When I decided to make these I thought, "My goodness this might be perfection in a cupcake!" Then I actually started making them.....The final product is acceptable, but I do not think I will look back on week five with bright and shiny memories.
I did not love the batter for this cake. It was unpredictable. If I baked the cupcakes for 20 minutes exactly, the tooth pick came out clean, and they looked beautiful. After I took them out of the oven, the center of the cake fell. The middle falling only slightly bothered me, because a sunken middle means more room for frosting! When I put the second round of cupcakes in I left them in for two extra minutes in hopes that the center would not fall. Success! They did not fall. Fail! They were much to dry. This recipe seems to be extremely sensitive. Jerome (my hubby and resident cupcake taster) believes the sunken middle cupcakes were much much better. I tend to agree. So if you bake these, watch them closely and take the cupcakes out as soon as they are done. In my oven that means 20 min bake time. No more, no less.
This recipe was adapted from Dulcedo.
Makes a little over 24 cupcakes
1/2 cup pureed oranges ( I used 3 oranges)
1/2 cup buttermilk
1 teaspoon vanilla
2 teaspoon orange extract
2 cups sugar
1 cup vegetable oil
3 cups all-purpose flour
2 teaspoons baking powder
1 teaspoon baking soda
3/4 teaspoon salt
To make the cupcakes:
Preheat the oven to 350 degrees F. In a small bowl, whisk together the flour, baking powder, baking soda, and salt. Set aside.
Peel oranges (removing any seeds and as much of the white pith as possible) and puree in a blender or food processor. Measure out 1/2 cup of the liquidy pulp. In the bowl of an electric mixer, combine orange pulp, eggs, buttermilk, vanilla, orange extract, sugar, and vegetable oil.
With the mixer on low, gradually add in the flour mixture, beating until just incorporated.
Fill your cupcake containers a scant 2/3 full and bake 20-25 minutes, or until a toothpick inserted into the center comes out clean.(These cupcakes rise, rise rise, so make sure to pay attention to the scant 2/3rd filling)
A Dulcedo original
1 cup butter, room temperature
6-8 cups sifted powdered sugar
1/2 teaspoon vanilla extract
1/2 teaspoon orange extract
1/4 cup orange juice (preferably fresh)
To make the orange frosting:
In the bowl of an electric mixer, beat the butter at medium-high speed until creamy. Add half of the sifted sugar, the vanilla, the orange extract, and the orange juice. Beat until combined. Gradually add the remaining sugar until the frosting reaches your desired consistency.
When I made this I followed the directions, until the first half of the sugar was added. Then I added more oj, orange extract and powdered sugar until it tasted like a dreamsicle. I did not however pay attention to how much I added. :( Sorry.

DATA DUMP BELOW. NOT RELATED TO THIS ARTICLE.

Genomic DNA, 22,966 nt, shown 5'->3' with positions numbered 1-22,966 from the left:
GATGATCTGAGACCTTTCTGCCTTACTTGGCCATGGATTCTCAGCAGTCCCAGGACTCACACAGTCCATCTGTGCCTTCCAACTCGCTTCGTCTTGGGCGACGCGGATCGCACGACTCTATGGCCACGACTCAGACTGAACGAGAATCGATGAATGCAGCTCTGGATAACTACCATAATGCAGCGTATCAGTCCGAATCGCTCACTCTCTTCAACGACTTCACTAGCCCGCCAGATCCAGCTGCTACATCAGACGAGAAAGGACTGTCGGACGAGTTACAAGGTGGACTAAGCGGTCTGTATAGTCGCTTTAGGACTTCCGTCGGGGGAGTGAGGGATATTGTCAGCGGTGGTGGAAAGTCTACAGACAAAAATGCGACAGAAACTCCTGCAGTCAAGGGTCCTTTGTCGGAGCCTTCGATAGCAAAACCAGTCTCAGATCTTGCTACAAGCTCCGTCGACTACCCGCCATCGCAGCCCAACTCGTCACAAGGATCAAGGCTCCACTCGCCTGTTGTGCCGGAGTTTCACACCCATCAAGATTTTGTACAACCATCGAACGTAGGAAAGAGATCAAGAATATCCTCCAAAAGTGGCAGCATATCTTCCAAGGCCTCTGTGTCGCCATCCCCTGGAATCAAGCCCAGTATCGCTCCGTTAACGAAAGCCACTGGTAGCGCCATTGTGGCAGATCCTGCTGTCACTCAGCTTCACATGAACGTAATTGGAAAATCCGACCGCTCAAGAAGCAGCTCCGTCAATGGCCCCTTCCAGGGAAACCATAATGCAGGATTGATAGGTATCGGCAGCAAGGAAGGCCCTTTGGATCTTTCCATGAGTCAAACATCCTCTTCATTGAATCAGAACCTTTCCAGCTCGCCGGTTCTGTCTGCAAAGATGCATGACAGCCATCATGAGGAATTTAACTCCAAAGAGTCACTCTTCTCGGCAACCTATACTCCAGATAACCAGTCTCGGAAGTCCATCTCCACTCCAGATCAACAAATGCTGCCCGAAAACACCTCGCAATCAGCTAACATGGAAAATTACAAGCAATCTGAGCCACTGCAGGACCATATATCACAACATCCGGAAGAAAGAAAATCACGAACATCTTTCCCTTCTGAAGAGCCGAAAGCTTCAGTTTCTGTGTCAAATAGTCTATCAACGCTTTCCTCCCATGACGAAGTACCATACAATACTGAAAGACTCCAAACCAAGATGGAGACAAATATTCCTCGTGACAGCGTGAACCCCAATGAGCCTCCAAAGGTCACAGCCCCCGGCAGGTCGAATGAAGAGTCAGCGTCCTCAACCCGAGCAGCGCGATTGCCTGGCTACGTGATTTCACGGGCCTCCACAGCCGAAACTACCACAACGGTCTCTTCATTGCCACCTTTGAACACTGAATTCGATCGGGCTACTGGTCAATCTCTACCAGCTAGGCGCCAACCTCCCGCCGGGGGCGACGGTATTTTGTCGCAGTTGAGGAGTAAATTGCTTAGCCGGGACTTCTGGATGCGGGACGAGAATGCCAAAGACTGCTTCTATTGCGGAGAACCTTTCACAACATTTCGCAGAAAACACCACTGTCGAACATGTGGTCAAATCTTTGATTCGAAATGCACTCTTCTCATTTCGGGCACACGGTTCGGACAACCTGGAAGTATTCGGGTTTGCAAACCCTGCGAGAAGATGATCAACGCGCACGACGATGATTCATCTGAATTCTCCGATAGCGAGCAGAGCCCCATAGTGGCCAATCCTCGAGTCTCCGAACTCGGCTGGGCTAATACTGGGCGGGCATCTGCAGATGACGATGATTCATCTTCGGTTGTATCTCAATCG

Adapted from a Martha Stewart recipe
1 1/2 cups plus 2 tablespoons sugar
2 tablespoons light corn syrup
2/3 cup water
5 egg whites
1 teaspoon vanilla
To make the marshmallow fluff:
Heat 1 1/2 cups sugar, the corn syrup, and 2/3 cup water in a small saucepan over medium heat, stirring, until sugar has dissolved. Bring to a boil over medium-high heat. Wash down sides of pan with a wet pastry brush to prevent crystals from forming. Cook, without stirring, until a candy thermometer reaches 235 degrees.
Meanwhile, put egg whites into the bowl of an electric mixer fitted with the whisk attachment. Beat on medium speed until soft peaks form. Gradually add remaining 2 tablespoons sugar. Reduce speed to medium-low. Add the hot syrup in a slow, steady stream down sides of bowl. Raise speed to medium-high; beat until stiff peaks begin to form. With the mixer still running, gradually add the vanilla and continue beating until the fluff is smooth and cool, about 7 minutes.
A Rachel Side Note: I did not originally plan on using the Martha Stewart Fluff recipe. It gets rave reviews, but it has corn syrup in it, a n ingredient I usually run away from. Then I started to wonder, "How much better can it really be?" So I made it. Personally I will not make it again. Martha, I love you, but not so much your fluff. It is good, but not good enough to entice me to replace it with my slightly "healthier" version.
Decorating the Cupcakes
In attempt to make use of the cupcakes that were a little dry and the ones that were really moist I decided to decorate them differently.
The moist cupcakes with sunken tops, were piped with the marshmallow fluff and the orange frosting at the same time? How does one achieve such a look? Simple! Fill one side of your piping bag with type A frosting and then fill the other half with type B. I piped it on generously.
The cupcakes that were a little dry, I filled with the marshmallow fluff. Then I piped the orange frosting on top. I was tired of piping the usual cupcake swoosh on top, so I piped the orange frosting to look like a rose.
For this particular cupcake I prefer the double frosting "swoosh". It looks a little more whimsical and resembles the top of and ice cream cone. When presented with both options, the kid inside me will almost always choose the "swoosh." Which do you like the look of?